32 and 37 inches – the healthy body and the politics of waist circumference
A governmental analysis of the Stop the Spread campaign
in Reframing health and health policy in Ireland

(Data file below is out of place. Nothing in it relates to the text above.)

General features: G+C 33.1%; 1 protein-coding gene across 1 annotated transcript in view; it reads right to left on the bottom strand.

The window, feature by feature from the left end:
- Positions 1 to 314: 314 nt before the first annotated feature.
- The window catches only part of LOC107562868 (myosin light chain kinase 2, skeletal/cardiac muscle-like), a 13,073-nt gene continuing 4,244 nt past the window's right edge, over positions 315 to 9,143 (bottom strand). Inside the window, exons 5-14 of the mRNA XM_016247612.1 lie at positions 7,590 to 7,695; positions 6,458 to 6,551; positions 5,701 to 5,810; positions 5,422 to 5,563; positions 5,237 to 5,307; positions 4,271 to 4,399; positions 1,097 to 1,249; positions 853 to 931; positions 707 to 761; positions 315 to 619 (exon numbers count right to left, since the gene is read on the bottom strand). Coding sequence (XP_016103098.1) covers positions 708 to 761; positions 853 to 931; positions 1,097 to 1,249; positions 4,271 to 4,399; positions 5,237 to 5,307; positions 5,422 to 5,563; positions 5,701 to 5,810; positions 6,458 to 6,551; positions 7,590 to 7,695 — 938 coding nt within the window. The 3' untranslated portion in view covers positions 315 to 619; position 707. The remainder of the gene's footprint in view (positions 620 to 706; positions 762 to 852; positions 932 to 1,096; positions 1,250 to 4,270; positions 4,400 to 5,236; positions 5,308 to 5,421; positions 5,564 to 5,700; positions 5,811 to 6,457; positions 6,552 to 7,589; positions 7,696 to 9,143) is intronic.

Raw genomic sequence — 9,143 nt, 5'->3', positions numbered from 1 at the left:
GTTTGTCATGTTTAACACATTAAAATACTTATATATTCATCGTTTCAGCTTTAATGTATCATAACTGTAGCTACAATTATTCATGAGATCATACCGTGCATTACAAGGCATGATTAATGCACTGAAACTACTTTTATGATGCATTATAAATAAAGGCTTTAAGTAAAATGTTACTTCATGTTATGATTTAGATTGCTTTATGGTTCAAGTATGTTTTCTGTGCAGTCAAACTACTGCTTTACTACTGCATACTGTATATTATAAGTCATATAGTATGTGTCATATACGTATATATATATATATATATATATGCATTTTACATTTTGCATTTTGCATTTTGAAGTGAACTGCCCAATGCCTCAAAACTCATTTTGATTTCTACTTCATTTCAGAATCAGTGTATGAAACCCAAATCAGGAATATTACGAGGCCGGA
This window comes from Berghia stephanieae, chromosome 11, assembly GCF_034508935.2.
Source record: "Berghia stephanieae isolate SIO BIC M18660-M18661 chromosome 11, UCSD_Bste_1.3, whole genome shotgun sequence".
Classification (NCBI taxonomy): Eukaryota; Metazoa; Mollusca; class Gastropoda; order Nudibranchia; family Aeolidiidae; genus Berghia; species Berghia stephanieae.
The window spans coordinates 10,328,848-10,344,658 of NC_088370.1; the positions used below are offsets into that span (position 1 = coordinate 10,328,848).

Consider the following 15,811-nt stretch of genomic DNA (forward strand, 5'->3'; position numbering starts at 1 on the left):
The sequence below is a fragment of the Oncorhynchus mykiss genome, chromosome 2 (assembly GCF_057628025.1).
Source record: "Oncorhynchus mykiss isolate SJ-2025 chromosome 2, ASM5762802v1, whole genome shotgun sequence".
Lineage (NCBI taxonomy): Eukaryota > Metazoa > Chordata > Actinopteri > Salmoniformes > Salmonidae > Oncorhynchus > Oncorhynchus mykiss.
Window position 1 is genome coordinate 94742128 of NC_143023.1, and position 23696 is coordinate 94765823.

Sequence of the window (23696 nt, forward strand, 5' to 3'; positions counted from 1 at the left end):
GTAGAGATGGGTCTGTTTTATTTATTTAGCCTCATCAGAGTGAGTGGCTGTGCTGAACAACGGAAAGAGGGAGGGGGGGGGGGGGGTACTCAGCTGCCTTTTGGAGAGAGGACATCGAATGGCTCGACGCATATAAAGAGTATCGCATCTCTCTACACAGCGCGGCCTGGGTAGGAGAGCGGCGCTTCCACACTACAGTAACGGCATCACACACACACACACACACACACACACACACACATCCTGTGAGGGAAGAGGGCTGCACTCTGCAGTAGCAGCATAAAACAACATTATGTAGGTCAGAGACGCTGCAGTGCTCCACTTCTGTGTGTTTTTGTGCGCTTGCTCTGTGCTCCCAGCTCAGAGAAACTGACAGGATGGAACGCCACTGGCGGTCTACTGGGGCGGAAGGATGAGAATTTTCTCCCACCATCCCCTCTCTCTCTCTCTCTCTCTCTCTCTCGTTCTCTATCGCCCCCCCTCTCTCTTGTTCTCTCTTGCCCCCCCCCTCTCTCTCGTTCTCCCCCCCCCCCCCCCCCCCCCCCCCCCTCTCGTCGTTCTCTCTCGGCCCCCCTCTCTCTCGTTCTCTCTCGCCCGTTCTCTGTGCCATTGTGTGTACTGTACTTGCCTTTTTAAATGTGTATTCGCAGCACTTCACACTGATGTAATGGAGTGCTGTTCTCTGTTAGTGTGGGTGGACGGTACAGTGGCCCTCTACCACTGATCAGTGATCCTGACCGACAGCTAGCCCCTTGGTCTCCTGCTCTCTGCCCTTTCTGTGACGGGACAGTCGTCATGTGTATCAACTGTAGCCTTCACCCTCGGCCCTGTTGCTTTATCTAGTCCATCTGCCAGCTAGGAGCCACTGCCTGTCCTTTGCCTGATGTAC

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In a novel departure in Irish public health promotion, 250,000 free measuring tapes were distributed via pharmacies throughout Ireland to encourage people to measure their waists in 2011. This was part of the Stop the Spread (STS) campaign which sought to change people's perception of a healthy and normal waist size. Its central message was that a waist circumference above 32 and 37 inches for women and men, respectively is overweight and an indicator of particular health risks. This chapter suggests that STS campaign illustrates a change in biopedagogical instructions and techniques in health promotion. It focuses on some recent Foucauldian scholarship in order to extend the relevance of such concepts to twenty-first-century movements in biopolitics and neoliberalism, and in order to set out an analytical framework by which STS can be analysed.

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